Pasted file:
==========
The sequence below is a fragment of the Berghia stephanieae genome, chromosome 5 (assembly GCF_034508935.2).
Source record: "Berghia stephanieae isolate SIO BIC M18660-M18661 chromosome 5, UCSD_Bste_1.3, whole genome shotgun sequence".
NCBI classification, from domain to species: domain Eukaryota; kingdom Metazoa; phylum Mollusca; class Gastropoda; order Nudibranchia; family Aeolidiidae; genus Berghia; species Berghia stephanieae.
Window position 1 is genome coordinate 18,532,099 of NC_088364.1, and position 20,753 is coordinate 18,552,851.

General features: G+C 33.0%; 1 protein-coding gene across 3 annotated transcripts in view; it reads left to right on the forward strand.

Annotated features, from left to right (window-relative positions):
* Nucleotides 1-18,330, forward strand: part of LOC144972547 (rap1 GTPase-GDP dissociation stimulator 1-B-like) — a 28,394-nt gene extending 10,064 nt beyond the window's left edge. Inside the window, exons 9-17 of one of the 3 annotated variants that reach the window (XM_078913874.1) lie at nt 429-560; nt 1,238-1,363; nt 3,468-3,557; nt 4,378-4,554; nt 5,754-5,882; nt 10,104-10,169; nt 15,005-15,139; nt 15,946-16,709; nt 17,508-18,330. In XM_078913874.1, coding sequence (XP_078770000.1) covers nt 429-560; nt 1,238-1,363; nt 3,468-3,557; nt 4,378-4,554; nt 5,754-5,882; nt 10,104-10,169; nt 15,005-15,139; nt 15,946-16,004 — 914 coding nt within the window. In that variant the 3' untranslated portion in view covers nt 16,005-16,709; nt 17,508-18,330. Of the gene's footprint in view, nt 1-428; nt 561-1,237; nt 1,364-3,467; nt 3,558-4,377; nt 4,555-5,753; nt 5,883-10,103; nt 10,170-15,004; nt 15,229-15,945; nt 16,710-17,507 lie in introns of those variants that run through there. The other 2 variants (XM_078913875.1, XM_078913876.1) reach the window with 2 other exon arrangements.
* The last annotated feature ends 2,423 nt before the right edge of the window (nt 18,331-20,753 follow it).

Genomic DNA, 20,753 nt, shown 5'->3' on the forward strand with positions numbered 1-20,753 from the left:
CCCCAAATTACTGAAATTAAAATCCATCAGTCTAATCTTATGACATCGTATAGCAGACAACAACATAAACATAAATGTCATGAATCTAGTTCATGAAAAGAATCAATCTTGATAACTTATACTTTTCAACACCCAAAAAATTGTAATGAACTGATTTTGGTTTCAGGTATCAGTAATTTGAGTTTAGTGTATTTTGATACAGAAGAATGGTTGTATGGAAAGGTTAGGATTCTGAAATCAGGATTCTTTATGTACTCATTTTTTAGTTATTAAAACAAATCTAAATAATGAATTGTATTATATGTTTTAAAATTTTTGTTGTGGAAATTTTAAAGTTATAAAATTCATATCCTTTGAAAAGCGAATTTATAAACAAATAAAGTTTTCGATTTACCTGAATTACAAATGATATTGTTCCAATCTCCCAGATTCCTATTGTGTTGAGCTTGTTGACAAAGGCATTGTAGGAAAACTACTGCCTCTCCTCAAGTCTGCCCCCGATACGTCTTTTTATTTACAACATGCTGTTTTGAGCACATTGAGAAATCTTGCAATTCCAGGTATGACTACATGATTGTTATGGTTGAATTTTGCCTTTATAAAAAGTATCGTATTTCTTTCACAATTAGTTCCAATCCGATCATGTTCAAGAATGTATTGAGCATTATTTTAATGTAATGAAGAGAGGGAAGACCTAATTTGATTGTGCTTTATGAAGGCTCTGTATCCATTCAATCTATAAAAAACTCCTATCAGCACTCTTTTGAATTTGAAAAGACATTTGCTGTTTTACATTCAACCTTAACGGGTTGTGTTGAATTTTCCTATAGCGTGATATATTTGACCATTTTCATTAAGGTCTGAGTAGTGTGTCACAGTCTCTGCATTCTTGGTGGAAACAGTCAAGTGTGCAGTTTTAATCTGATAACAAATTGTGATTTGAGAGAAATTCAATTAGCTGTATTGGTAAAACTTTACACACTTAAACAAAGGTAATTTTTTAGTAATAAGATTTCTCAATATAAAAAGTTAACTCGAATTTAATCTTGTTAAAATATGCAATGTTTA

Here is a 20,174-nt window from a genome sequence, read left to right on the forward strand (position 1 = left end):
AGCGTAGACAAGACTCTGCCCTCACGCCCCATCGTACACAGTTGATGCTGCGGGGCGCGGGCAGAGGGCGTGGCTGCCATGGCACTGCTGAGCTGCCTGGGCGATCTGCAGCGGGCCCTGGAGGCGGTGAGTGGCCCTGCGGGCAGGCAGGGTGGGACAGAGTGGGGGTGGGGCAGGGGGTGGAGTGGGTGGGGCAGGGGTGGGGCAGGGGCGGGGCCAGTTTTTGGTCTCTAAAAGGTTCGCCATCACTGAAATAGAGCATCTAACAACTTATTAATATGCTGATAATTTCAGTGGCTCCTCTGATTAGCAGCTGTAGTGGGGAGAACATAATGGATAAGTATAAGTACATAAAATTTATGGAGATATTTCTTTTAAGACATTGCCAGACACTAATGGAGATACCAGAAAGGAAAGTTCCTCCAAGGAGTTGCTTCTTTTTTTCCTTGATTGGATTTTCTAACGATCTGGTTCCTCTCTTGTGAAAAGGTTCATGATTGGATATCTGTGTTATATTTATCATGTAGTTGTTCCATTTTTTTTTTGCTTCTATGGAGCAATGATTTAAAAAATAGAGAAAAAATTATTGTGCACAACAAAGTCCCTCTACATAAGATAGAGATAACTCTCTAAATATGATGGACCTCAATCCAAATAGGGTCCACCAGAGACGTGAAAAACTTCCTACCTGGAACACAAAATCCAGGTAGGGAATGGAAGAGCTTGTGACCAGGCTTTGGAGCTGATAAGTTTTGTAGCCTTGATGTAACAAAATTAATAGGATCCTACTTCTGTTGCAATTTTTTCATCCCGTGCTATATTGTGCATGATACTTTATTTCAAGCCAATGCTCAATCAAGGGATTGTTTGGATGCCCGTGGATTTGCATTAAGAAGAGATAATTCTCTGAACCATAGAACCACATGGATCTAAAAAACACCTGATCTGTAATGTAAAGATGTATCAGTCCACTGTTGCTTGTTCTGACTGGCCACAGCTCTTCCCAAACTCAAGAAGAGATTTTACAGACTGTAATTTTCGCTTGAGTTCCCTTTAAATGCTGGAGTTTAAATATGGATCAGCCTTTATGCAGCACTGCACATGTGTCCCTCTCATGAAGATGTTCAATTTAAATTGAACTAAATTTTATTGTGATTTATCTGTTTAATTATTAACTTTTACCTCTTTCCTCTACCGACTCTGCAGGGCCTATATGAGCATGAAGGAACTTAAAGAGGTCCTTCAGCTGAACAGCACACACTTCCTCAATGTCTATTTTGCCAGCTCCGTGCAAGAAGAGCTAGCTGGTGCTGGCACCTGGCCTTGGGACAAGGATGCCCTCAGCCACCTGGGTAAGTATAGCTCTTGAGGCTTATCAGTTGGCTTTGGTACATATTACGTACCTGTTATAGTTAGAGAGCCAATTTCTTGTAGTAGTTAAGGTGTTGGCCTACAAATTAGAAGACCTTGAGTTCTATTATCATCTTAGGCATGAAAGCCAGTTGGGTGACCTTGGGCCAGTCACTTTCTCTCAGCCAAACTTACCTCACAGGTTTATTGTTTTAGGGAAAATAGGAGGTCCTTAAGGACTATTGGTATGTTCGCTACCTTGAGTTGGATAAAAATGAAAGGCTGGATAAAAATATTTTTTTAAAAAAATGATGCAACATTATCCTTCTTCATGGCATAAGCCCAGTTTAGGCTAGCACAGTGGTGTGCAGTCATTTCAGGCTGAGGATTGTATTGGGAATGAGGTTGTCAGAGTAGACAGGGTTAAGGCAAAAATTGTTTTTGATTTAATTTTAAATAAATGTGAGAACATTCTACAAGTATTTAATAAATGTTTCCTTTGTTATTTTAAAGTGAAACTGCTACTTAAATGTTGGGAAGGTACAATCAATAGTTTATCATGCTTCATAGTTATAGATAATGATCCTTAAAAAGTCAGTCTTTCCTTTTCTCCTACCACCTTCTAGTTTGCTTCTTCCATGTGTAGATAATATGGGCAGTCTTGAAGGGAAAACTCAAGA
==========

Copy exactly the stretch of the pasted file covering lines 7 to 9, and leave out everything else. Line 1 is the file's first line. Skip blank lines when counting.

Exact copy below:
* Nucleotides 1-18,330, forward strand: part of LOC144972547 (rap1 GTPase-GDP dissociation stimulator 1-B-like) — a 28,394-nt gene extending 10,064 nt beyond the window's left edge. Inside the window, exons 9-17 of one of the 3 annotated variants that reach the window (XM_078913874.1) lie at nt 429-560; nt 1,238-1,363; nt 3,468-3,557; nt 4,378-4,554; nt 5,754-5,882; nt 10,104-10,169; nt 15,005-15,139; nt 15,946-16,709; nt 17,508-18,330. In XM_078913874.1, coding sequence (XP_078770000.1) covers nt 429-560; nt 1,238-1,363; nt 3,468-3,557; nt 4,378-4,554; nt 5,754-5,882; nt 10,104-10,169; nt 15,005-15,139; nt 15,946-16,004 — 914 coding nt within the window. In that variant the 3' untranslated portion in view covers nt 16,005-16,709; nt 17,508-18,330. Of the gene's footprint in view, nt 1-428; nt 561-1,237; nt 1,364-3,467; nt 3,558-4,377; nt 4,555-5,753; nt 5,883-10,103; nt 10,170-15,004; nt 15,229-15,945; nt 16,710-17,507 lie in introns of those variants that run through there. The other 2 variants (XM_078913875.1, XM_078913876.1) reach the window with 2 other exon arrangements.
* The last annotated feature ends 2,423 nt before the right edge of the window (nt 18,331-20,753 follow it).

Genomic DNA, 20,753 nt, shown 5'->3' on the forward strand with positions numbered 1-20,753 from the left: